Defoliators
This presentation is the property of its rightful owner.
Sponsored Links
1 / 13

Defoliators PowerPoint PPT Presentation


  • 157 Views
  • Uploaded on
  • Presentation posted in: General

Defoliators. d efinition: adult or larval insect that strips all the leaves from a tree or shrub. Characteristics. pattern on individual leaves “shot hole” “leaf mines” “skeleton” structures that they create from which to feed time of the growing season that feeding occurs. Phases.

Download Presentation

Defoliators

An Image/Link below is provided (as is) to download presentation

Download Policy: Content on the Website is provided to you AS IS for your information and personal use and may not be sold / licensed / shared on other websites without getting consent from its author.While downloading, if for some reason you are not able to download a presentation, the publisher may have deleted the file from their server.


- - - - - - - - - - - - - - - - - - - - - - - - - - E N D - - - - - - - - - - - - - - - - - - - - - - - - - -

Presentation Transcript


Defoliators

Defoliators

definition:

adult or larval insect that strips all the leaves from a tree or shrub


Defoliators

Characteristics

pattern on individual leaves

  • “shot hole” “leaf mines” “skeleton”

    structures that they create from which to feed

    time of the growing season that feeding occurs


Defoliators

Phases

Non-outbreak: areas where no defoliation is noticed in aerial overviews, and insect numbers are low.

Buildingphase: when insect populations increase, yet very little or no defoliation is visible from aerial surveys.

Outbreak phase: the time period when defoliating insects are causing noticeable damage.

Declining phase: the time interval when areas of defoliation and insect numbers decline and large amounts of damaged trees are visible.


Defoliators

Ancylisapicana

Leaf-folder where larvae connect silk to two sides of a leaf and pull them together into the folded position. Although its range is identified as across the northern United States and adjacent Canada, it was only identified from Washington in 2009.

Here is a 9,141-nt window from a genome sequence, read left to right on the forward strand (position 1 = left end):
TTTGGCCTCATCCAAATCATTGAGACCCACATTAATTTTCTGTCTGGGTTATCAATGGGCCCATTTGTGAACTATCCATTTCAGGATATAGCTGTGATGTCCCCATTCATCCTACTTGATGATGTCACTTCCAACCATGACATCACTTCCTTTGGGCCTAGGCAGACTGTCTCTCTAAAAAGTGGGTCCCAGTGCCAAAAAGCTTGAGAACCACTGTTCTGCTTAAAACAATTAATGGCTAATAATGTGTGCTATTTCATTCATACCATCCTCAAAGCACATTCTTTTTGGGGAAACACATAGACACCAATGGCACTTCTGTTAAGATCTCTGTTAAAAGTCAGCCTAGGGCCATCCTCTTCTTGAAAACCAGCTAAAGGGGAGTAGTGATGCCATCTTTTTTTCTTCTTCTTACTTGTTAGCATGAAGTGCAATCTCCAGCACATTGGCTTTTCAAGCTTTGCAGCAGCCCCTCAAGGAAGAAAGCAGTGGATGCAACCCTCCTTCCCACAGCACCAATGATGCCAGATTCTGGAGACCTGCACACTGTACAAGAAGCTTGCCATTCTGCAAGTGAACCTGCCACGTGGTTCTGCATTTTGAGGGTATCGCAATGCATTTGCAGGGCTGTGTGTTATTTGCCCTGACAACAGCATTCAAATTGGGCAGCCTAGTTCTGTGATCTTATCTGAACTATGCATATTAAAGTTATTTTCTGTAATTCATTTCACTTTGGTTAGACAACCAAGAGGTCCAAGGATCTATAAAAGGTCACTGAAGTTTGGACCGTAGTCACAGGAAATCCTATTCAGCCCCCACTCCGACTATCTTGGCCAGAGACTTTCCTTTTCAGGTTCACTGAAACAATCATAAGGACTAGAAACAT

Defoliators

Apple-and-thorn skeletonizer

A widespread native defoliator moth that feeds on apple, cherry, birch, hawthorn, willow, and mountain ash. Multiple generations per year create distinctive skeletonized leaves by eating only the surface of leaves and webbing leaves into a cup shape.


Defoliators

Epinotiaalbangulana

A native and common defoliator that feeds alder trees. Found from California to British Columbia and Idaho. One generation per year.


Defoliators

Fall Webworm

Native web-making species. During outbreak years commonly seen in wide variety of fruit and deciduous. One generation per year.


Defoliators

Oblique-banded leafroller

Native defoliator. Most commonly on fruit trees in eastern and western Washington and Idaho. Two generations per year and overwinters as larvae.


Defoliators

Orange tortrix

Native species common at times on a large list of fruit trees. Two generations per year and overwinters as larvae.


Defoliators

Oreanaunicolorella

Oreanaunicolorella is found across the northern United States and southeastern Canada. This leaf roller has a wide host range, including apple, birch, elm, willow, and maple.


Defoliators

Silver-spotted tiger moth

The most common native web-making species in conifers in the North West region. Larva overwinter in small tents, which grow to visibility in spring.


Defoliators

Tent caterpillar

One of several native tent-making species in the North West. Various species feed on fruit trees, ornamentals and native trees. Most feed as a group in tents. One generation per year, overwinter in egg stage.


Defoliators

  • Sources

  • Barrett, Bruce . “Insect Defoliators of Missouri Trees: Web Producers.” 2012. extension.missouri.edu. 25 November 2012. Web.

  • Moorhead, D.J. “Forest Pest Control.” 2012. www.bugwood.org/. 25 November 2012. Web.

  • http://cfs.nrcan.gc.ca/publications/?id=1624

  • http://www.google.com/url?sa=t&rct=j&q=&

  • http://www.google.com/url?sa=t&rct=j&q=&


  • Login